Banks are among the most hated institutions in the world, seen
by many as the epitome of corporate greed. Investors have no love
to spare for banks, either. Financials were the worst-performing
sector in the S&P 500 in 2011, with losses of more than 20%,
compared with about 2% for the overall
But the sector is diverse, from big money centers such as
Bank of America (
to smaller regional banks such as
Huntington Bancshares (Nasdaq: HBAN)
. There's a big difference between these two groups, and it's not
just in their size.
While both groups are federally chartered, they operate under
different legislation. As a result, most regional banks focus on
the traditional banking activities of savings deposits and
mortgages and other loans.
They devote little, if any, resources to securitizing
, as the big banks do. Most regional banks also aren't exposed to
risky euro-zone debt or faced with the massive mortgage lawsuits of
their bigger brethren.
With little exposure to subprime mortgages, regional banks largely
dodged the debt crisis of 2008. These banks, as represented by the
SPDR S&P Regional Banking ETF (
, lost 18% in 2008. In contrast, their big-cap brethren,
represented by the
SPDR S&P Bank ETF (
, swooned with a loss of more than 47%.
Regional banks didn't fare as well as their large-cap counterparts
in 2009, however, amid concerns that the weak
market would affect their residential and commercial real-estate
loans. As of March 2010, 54% of the assets of smaller banks were
related to real estate, compared with 43% of the 25 largest U.S.
banks, according to Bruce Tuckman, author of
Fixed Income Securities
But now they are back on the radar screen and starting to
attract investor attention. Regional banks gained close to 15% in
the past three months, compared with less than 5% for large-cap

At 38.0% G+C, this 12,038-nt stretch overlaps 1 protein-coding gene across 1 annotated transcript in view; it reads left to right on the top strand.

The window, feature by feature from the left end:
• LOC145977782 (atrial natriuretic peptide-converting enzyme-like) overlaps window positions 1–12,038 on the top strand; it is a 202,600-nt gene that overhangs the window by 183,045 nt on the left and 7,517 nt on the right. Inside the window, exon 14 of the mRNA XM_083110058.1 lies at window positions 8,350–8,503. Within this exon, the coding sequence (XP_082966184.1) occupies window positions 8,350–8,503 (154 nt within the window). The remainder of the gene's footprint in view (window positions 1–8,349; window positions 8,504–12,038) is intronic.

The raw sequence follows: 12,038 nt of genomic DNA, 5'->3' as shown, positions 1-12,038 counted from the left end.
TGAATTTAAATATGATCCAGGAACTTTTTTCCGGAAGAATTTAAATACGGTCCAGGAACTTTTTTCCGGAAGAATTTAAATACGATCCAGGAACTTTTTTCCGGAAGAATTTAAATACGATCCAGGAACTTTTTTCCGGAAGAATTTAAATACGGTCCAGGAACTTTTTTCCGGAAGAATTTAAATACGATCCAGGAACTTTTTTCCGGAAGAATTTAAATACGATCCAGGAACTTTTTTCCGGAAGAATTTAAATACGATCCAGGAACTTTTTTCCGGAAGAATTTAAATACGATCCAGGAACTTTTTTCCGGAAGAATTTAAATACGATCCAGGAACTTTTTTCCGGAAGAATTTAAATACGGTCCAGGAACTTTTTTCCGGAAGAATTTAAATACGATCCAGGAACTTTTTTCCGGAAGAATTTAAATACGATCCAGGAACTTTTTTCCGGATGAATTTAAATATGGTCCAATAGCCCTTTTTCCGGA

What's driving their recent outperformance? With fewer issues on
their plate than the larger money centers, regional banks are
benefitting from stronger industry fundamentals. While revenue is
being pressured by near record-low interest rates on their loans,
is picking up. U.S. Federal Reserve data for the third quarter of
this 2011 showed that business loans rose 2.4% from the second
quarter to just over $1 trillion. Consumer credit-card loans also
rose slightly (0.7%) from the second quarter.
Credit quality is also improving. Careful credit checks are
resulting in fewer delinquent loans, and banks don't need to set
aside as much money to cover bad loans, so costs are lower and
Consider Huntington Bancshares, one of the nation's largest
regional banks. A 5.3% increase in consumer loans in the third
quarter helped increase total loans and leases by 4%. The quality
of the loan book also improved, as problem loans were just 0.92% of
average loans, down from 1.98% a year-ago. As a result, loan-loss
provisions dropped from $119 million to $44 million, and
It's the same story with
Fifth Third (Nasdaq: FITB)
, two other large regionals. While these stocks have been strong
performers this year, they carry yields of less than 3%.
After a bit of digging, I found five market-beating regional bank
stocks with yields of around 5%.
Here they are...
, even after delivering double-digit returns during the past year.
Moreover, with dividend payout ratios of 80% of earnings or less,
these companies can afford to keep paying high yields. All of them
intact, without skipping a beat, during the financial crisis of
Fundamentally, the companies look healthy. All are consistently
profitable and maintain a loan-to-deposit ratio of 100% or less,
allowing them to internally generate the funds needed for loan
growth. Priced at less than 17 times earnings and less than 2.5
times their tangible
offer good value, and some offer exceptional value at today's
Risks to Consider:
Remember, these ideas are merely a good starting point for
further research. Some of these securities may make better
investments than others. You should evaluate the fundamental
characteristics of each stock in this table and assess how well it
matches your portfolio needs.
Action to Take -->
All of these stocks look worthy of further analysis, but
Commercial National Financial (Nasdaq: CNAF)
sports some of the most impressive metrics. It has delivered the
best annual total returns of the group and still enjoys yield near
It's also the fastest dividend grower in the group with a five-year
average rate of 3.3%. Its annual
dividend payout ratio
of just 46% of earnings is the lowest in the group, leaving room
for more growth. In fact, the latest quarterly dividend was hiked a
whopping 18% over the previous quarter's payout.
-- Carla Pasternak
Carla Pasternak does not hold positions in any securities
mentioned in this article. StreetAuthority, LLC does not hold
positions in any securities mentioned in this article.
© Copyright 2001-2010 StreetAuthority, LLC. All Rights Reserved.